DURHAM, N.H. – Most Americans say they understand climate change issues and believe climate change is happening now, but their understanding and perceptions of science are influenced by political views, according to new research from the Carsey Institute at the University of New Hampshire.
“Most people report understanding a moderate amount or a great deal about climate change, but what they mean by ‘understanding’ varies with their political beliefs, which lead them to opposite perceptions about science,” said Lawrence Hamilton, professor of sociology at UNH and a senior fellow at the Carsey Institute. “They often derive their information and sense of understanding from sources chosen to align with their politics. Democrats are more inclined to trust scientists as a source of information on environmental issues. Only a minority of Republicans say they trust scientists.”
The research is based on the National Community and Environment in Rural America (NCERA) survey, and on New Hampshire’s statewide Granite State Poll. The UNH Survey Center conducts both surveys. For the national survey, interviews with 2,006 people across all 50 states were carried out in August 2011. The Granite State Poll, which has been tracking opinions of New Hampshire residents since 2001, surveys representative samples of about 500 state residents four times each year. Since 2010, both NCERA and the Granite State Polls have included a set of climate questions designed around statements by scientist.
“A central point common to statements by major scientific organizations—such as the American Association for the Advancement of Science, the American Geophysical Union, and members of the National Academy of Sciences—is that climate change is currently happening, caused mainly by human activities. Our surveys clearly show that most Democrats believe this point, whereas most Republicans do not,” Hamilton said.
Democrats are also more likely to think most scientists agree that climate is changing now due to human activities. Republicans tend to think there is little agreement among scientists on this point.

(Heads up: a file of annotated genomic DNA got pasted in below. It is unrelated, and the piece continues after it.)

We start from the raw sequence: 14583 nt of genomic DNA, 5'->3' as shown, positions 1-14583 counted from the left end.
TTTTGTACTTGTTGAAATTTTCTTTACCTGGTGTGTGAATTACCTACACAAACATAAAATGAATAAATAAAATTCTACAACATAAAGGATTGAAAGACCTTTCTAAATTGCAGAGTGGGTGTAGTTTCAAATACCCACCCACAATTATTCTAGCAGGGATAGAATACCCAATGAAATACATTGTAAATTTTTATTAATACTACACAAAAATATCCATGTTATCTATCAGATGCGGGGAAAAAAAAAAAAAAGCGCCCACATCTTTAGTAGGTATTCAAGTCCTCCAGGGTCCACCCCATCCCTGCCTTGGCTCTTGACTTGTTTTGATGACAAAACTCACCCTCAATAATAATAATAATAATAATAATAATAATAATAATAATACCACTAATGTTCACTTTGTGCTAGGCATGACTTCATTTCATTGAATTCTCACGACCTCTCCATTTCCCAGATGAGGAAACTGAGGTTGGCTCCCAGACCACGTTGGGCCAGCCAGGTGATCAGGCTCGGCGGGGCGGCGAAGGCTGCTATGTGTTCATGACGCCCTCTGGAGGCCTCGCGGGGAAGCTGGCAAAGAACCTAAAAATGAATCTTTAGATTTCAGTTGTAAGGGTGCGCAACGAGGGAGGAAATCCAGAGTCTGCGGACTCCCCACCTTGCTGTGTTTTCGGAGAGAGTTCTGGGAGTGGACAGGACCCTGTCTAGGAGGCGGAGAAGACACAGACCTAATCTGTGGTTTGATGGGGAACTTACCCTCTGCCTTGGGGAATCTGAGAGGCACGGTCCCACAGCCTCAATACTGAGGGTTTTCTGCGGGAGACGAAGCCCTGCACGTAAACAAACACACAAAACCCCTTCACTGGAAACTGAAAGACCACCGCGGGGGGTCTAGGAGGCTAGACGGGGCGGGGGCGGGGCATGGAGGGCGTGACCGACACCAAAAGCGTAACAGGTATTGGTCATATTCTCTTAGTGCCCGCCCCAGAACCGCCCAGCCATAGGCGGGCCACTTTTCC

New Hampshire Trends
Responses from New Hampshire residents broadly resemble those on the national survey. In New Hampshire as in the nation, about 90 percent believe the climate is changing, more than half believe that human activities are the cause, and more than half think that most scientists agree. Repeated New Hampshire surveys add a time dimension: seven polls over the past two years, involving more than 3,600 interviews, show persistent polarization but no indication that belief in human-caused change is declining — contrary to some other reports.
Deep partisan divisions appear on both surveys, but they are deeper in New Hampshire, where people also feel better informed, according to Hamilton. “Both differences are consistent with the state’s relatively high levels of education and political awareness fueled by its first-in-the-nation presidential primary.”
The complete Carsey Institute report about this research is available at http://carseyinstitute.unh.edu/CarseySearch/search.php?id=180. Hamilton will present results from these and other surveys at meetings of the American Geophysical Union in San Francisco this week.
The study has been supported by grants from the Ford Foundation, the Neil and Louise Tillotson Fund, the Office of Rural Development in the U.S. Department of Agriculture, and at the University of New Hampshire by the UNH Sustainability Academy and the Carsey Institute.
The Carsey Institute conducts policy research on vulnerable children, youth, and families and on sustainable community development. The institute gives policy makers and practitioners the timely, independent resources they need to effect change in their communities. For more information about the Carsey Institute, go to www.carseyinstitute.unh.edu.
The University of New Hampshire, founded in 1866, is a world-class public research university with the feel of a New England liberal arts college. A land, sea, and space-grant university, UNH is the state's flagship public institution, enrolling 12,200 undergraduate and 2,300 graduate students.
Understanding about global warming or climate change issues
Personal beliefs about cause of climate change
Personal belief about cause of climate change, by political party
Level of trust in scientists as a source of information about environmental issues, by political party